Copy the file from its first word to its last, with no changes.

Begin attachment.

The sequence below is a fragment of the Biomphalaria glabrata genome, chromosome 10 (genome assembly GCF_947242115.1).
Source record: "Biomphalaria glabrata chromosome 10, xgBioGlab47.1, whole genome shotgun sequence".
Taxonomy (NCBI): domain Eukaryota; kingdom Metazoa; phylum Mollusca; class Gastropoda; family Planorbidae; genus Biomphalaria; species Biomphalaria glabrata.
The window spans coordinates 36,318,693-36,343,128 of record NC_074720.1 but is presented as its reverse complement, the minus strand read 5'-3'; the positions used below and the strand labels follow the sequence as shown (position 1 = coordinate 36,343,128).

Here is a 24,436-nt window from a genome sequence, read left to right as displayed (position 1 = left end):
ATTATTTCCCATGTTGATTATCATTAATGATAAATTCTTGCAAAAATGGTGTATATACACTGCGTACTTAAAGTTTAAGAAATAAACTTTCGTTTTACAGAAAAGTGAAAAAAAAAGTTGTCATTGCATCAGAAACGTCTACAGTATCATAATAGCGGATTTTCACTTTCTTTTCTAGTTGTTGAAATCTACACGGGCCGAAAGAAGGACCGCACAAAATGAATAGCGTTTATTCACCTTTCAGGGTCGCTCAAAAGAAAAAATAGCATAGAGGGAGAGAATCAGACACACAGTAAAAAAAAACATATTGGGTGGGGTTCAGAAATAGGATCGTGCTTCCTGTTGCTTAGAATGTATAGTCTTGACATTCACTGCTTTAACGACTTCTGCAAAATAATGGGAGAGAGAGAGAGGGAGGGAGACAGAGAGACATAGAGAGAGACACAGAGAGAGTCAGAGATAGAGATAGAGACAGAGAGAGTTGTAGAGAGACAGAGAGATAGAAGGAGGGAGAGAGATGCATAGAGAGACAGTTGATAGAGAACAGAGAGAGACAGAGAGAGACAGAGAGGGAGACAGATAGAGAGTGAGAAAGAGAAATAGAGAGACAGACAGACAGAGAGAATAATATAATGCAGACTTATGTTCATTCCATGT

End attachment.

The sequence below is a fragment of the Biomphalaria glabrata genome, chromosome 10 (genome assembly GCF_947242115.1).
Source record: "Biomphalaria glabrata chromosome 10, xgBioGlab47.1, whole genome shotgun sequence".
Taxonomy (NCBI): domain Eukaryota; kingdom Metazoa; phylum Mollusca; class Gastropoda; family Planorbidae; genus Biomphalaria; species Biomphalaria glabrata.
The window spans coordinates 36,318,693-36,343,128 of record NC_074720.1 but is presented as its reverse complement, the minus strand read 5'-3'; the positions used below and the strand labels follow the sequence as shown (position 1 = coordinate 36,343,128).

Here is a 24,436-nt window from a genome sequence, read left to right as displayed (position 1 = left end):
ATTATTTCCCATGTTGATTATCATTAATGATAAATTCTTGCAAAAATGGTGTATATACACTGCGTACTTAAAGTTTAAGAAATAAACTTTCGTTTTACAGAAAAGTGAAAAAAAAAGTTGTCATTGCATCAGAAACGTCTACAGTATCATAATAGCGGATTTTCACTTTCTTTTCTAGTTGTTGAAATCTACACGGGCCGAAAGAAGGACCGCACAAAATGAATAGCGTTTATTCACCTTTCAGGGTCGCTCAAAAGAAAAAATAGCATAGAGGGAGAGAATCAGACACACAGTAAAAAAAAACATATTGGGTGGGGTTCAGAAATAGGATCGTGCTTCCTGTTGCTTAGAATGTATAGTCTTGACATTCACTGCTTTAACGACTTCTGCAAAATAATGGGAGAGAGAGAGAGGGAGGGAGACAGAGAGACATAGAGAGAGACACAGAGAGAGTCAGAGATAGAGATAGAGACAGAGAGAGTTGTAGAGAGACAGAGAGATAGAAGGAGGGAGAGAGATGCATAGAGAGACAGTTGATAGAGAACAGAGAGAGACAGAGAGAGACAGAGAGGGAGACAGATAGAGAGTGAGAAAGAGAAATAGAGAGACAGACAGACAGAGAGAATAATATAATGCAGACTTATGTTCATTCCATGT